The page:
When Anheuser-Busch InBev (NYSE:BUD) was looking recently to assess the risk to vital supplies of barley, a key ingredient in Budweiser beer, the company needed a swift, easy way to calculate current and future supplies of water to barley-growing regions across the world.
They turned to a recently developed web site called Aqueduct, produced by a Washington-based non-profit called the World Resources Institute, and funded largely by corporations including Goldman Sachs (NYSE:GS).
A mapping tool that helps identify global water risk for companies, investors and government agencies, Aqueduct is constantly updated with peer-reviewed academic data, and information from the U.S. space agency NASA, United Nations agencies and scientific centers around the globe, helping companies and communities plan their growth around the expected development of water resources.
"With beverage companies, 90 percent or more of their raw materials is water," says Nick Martin, the head of the sustainability practice at Antea Group, an international engineering consulting firm. For one multinational consumer products client, Martin said he used Aqueduct to help review over 4,000 facilities that belonged to the company or its suppliers to assess the risk of climate change and water supplies to the client's business.
A user can screen the globe for everything from the physical risk that water resources may dry up over a given time frame, to the risk that governments may interfere with a company's water use. Dozens of maps and data points can be assembled to give a picture of water risk for nearly any industrial project.
Special pages on the site show water risk for everything from shale gas extraction to flooding and rising seas.
A lot of the stress comes from areas where a casual observer might least expect it - the Boston to Washington corridor and the Great Lakes area are both at high risk of pollution damaging their water supplies.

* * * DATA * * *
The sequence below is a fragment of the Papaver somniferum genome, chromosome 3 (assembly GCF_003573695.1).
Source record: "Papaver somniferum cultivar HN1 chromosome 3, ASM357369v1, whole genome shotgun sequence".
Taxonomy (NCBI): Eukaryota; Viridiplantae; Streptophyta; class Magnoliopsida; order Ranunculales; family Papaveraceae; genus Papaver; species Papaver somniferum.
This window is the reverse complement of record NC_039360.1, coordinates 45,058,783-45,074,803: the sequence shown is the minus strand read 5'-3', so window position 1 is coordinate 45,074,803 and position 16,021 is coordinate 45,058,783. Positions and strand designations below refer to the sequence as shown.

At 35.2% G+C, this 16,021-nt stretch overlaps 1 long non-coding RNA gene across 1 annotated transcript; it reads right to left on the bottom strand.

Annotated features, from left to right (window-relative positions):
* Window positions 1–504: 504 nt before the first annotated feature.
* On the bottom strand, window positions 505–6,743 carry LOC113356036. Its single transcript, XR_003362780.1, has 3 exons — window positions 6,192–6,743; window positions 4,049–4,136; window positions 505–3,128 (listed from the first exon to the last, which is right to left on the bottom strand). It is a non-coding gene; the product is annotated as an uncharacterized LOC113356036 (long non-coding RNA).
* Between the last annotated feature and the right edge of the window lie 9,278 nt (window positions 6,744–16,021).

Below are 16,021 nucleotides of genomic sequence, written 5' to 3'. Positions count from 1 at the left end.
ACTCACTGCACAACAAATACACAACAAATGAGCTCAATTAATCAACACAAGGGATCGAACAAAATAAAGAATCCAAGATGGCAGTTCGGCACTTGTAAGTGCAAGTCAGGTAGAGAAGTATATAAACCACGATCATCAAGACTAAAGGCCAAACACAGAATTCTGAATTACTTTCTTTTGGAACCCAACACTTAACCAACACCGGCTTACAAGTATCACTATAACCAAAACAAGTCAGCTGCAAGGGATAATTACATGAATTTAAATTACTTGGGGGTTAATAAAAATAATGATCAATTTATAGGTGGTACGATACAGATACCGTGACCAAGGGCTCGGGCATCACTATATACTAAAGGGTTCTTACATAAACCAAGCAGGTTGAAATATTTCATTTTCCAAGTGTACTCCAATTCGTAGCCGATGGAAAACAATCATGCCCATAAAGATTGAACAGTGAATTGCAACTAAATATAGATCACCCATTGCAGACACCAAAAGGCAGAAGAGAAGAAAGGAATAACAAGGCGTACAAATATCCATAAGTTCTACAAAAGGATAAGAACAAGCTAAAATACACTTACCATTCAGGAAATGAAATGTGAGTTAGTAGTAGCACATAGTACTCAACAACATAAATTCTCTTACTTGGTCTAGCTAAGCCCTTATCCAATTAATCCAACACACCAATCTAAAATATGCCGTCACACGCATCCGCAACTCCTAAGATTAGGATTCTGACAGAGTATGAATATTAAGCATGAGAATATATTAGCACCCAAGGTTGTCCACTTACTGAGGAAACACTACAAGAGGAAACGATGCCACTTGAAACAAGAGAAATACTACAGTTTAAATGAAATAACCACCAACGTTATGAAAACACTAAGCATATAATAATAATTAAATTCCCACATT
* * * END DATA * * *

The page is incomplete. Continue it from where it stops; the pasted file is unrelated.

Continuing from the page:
The need for data to figure this one out is clear. Last week, Secretary of State John Kerry warned at a conference on food security that "the horrific refugee situation we're facing today will pale in comparison to the mass migrations that intense droughts, sea-level rise and other impacts of climate change are likely to bring about.''
The biggest users of the tool are two to three dozen multinational companies that depend on vast quantities of water in their day-to-day operations, and get "bottom-line value" from knowing what will happen to their water supply, says Maddocks.
Proctor & Gamble (NYSE:PG) used the Aqueduct tool to gauge how much water its factories were using for production, cooling and cleaning and figured out where they needed to reduce water usage and help educate other companies in the area - as well as consumers - on how to do more with less water, said Maddocks.
With Anheuser-Busch's barley survey, once the results came in, Maddocks said, the company was able to determine how much to spend and when to reach out to other farmers in the areas to see how they could all use water more efficiently. "It can very quickly and scientifically identify where you can focus your time and money to reduce water risk," he said. That's increasingly important as resources become scarcer and more companies pay attention to the green column of their ledger - the environmental, social and governance aspects.
"It's just good business," says Martin of the Antea Group. "Resiliency is what it's all about - you can have the perfect facility, but you need to have the watershed conditions where your suppliers are, because your suppliers and your facility can be at risk."